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Reclaiming novelty : Hannah Arendt on natality as an anti-methodological methodology for sociology

Clark, J V W (2018) Reclaiming novelty : Hannah Arendt on natality as an anti-methodological methodology for sociology. PhD thesis, University of Essex.

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Abstract

This dissertation seeks to contribute to research in the philosophy of social science. The study focuses upon select epistemological and ontological aspects of Hannah Arendt’s work from which methodological implications are drawn pertaining to sociology. Arendt, although critical of the sociology of her time, has become increasingly cited and influential for emerging sociological research and this study seeks to contribute to this by focusing upon the problem of novelty. The aim is to explore the philosophical and methodological implications of novelty for social science by working through three case studies that are theoretically pivotal for social science—action, the ‘social’, and the self—in terms of novelty as expressed in Arendt’s writing. Arendt is critical of methodology and epistemology, aiming to draw her readers to ontological concerns outlined from her preoccupation with the 'world' and social reality. In this aim, Arendt seeks to distance herself from social sciences that she claims ignore human novelty in favour of reading social regularities, tendencies and similarities. Despite her disdain for method, Arendt suggests a anti-methodological 'method' (outlined in an overlooked footnote) for keeping trained upon and for dealing with novel, anomalous events. In the seed of this method lies a unique opportunity for social science to reassess and extend its methods, addressing this oversight and in so doing bring to light the novel social object as a legitimate subject of social research.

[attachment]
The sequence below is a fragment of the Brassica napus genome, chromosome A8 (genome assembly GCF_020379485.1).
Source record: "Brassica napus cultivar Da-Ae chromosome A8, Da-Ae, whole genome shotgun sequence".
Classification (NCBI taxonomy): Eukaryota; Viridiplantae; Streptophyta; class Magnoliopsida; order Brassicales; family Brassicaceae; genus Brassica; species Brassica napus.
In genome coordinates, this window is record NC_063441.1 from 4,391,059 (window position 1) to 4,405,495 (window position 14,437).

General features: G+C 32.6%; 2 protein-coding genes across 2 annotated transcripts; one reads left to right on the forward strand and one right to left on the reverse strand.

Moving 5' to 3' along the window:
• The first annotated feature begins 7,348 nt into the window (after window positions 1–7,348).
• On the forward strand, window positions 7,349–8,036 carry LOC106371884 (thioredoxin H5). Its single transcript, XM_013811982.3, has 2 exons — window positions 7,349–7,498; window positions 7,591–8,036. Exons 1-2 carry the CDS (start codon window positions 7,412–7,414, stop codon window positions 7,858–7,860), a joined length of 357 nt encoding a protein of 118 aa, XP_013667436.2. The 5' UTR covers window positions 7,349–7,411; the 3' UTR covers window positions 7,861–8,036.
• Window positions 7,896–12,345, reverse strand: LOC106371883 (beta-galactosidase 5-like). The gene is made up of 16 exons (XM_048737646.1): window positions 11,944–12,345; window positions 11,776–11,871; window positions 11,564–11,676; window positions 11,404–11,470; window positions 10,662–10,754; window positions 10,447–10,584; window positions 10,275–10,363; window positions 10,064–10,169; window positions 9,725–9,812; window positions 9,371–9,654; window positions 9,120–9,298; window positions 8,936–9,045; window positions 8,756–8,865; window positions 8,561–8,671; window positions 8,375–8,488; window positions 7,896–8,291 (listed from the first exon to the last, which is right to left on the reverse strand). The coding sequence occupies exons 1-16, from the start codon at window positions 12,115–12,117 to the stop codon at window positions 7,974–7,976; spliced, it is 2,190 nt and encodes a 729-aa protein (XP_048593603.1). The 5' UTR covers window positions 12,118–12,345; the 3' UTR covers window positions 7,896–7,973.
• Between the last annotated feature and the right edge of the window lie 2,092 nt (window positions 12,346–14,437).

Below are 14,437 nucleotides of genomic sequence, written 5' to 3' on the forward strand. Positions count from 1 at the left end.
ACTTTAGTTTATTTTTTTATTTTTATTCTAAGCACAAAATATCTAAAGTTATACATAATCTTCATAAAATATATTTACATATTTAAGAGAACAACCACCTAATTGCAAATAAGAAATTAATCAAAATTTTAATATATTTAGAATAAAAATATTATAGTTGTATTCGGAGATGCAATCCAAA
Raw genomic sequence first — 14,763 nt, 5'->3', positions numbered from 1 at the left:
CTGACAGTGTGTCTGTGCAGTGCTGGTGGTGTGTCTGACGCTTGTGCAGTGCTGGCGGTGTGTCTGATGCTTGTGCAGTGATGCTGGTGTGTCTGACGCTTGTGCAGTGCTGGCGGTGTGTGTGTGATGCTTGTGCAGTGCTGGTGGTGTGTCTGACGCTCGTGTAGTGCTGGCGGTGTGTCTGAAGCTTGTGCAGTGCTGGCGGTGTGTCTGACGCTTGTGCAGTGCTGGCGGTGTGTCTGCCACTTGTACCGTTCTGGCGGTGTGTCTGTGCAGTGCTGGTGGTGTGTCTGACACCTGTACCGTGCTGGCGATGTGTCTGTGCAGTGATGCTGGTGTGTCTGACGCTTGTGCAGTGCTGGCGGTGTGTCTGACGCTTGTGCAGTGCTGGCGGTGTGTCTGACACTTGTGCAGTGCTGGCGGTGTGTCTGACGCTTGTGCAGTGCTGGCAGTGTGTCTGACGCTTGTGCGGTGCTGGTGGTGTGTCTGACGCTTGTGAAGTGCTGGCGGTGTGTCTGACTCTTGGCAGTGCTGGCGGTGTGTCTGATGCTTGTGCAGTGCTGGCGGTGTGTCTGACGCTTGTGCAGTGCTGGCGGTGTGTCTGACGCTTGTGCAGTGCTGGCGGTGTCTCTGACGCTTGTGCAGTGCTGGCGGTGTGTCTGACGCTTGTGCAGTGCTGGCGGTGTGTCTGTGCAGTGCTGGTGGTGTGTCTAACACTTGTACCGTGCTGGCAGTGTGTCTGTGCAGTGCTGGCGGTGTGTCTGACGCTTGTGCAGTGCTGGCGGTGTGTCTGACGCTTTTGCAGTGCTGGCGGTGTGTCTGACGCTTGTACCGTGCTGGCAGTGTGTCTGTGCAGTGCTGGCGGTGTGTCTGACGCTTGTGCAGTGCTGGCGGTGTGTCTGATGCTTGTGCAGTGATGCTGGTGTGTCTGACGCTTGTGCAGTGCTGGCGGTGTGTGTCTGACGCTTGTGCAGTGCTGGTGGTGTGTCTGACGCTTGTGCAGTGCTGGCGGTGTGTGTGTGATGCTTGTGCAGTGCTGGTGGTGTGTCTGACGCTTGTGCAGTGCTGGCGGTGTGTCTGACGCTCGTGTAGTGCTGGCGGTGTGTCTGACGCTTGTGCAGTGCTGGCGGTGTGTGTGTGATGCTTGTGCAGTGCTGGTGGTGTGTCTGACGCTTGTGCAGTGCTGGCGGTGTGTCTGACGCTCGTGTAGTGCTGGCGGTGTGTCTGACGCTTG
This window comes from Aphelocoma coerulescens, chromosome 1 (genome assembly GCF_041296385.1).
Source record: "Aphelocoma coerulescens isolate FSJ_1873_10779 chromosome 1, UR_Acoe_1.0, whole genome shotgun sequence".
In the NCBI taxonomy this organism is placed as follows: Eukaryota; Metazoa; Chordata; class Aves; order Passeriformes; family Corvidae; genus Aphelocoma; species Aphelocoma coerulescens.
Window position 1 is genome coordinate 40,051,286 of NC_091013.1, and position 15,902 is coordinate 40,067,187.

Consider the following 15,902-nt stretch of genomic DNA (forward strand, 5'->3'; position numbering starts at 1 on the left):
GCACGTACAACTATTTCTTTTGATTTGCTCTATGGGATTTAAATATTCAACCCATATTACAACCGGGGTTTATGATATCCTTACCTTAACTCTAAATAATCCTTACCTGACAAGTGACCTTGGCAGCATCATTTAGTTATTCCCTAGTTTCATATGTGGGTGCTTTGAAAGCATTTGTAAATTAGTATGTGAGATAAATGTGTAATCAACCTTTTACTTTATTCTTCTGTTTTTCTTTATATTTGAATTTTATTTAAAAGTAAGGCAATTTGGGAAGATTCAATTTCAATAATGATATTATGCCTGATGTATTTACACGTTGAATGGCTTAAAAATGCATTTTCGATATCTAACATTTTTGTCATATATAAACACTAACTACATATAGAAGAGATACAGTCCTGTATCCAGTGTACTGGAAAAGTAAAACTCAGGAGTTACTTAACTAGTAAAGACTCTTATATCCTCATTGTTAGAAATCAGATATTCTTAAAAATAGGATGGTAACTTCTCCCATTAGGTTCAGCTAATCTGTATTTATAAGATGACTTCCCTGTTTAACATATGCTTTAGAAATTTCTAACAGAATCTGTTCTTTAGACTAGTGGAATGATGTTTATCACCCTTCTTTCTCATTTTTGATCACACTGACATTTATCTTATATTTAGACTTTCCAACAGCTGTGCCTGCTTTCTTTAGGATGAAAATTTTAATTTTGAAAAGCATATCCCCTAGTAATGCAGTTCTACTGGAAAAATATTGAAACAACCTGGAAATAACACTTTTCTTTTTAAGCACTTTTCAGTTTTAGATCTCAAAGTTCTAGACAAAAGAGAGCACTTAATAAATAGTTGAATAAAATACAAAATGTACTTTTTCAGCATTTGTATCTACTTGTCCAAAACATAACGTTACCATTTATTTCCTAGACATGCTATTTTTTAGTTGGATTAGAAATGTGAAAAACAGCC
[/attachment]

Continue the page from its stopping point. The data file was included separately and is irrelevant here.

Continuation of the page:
Item Type: Thesis (PhD)
Subjects: B Philosophy. Psychology. Religion > B Philosophy (General)
H Social Sciences > HM Sociology
Divisions: Faculty of Social Sciences > Sociology, Department of
Depositing User: Jonathan Clark
Date Deposited: 04 Jul 2018 15:19
Last Modified: 04 Jul 2018 15:19
URI: http://repository.essex.ac.uk/id/eprint/22373

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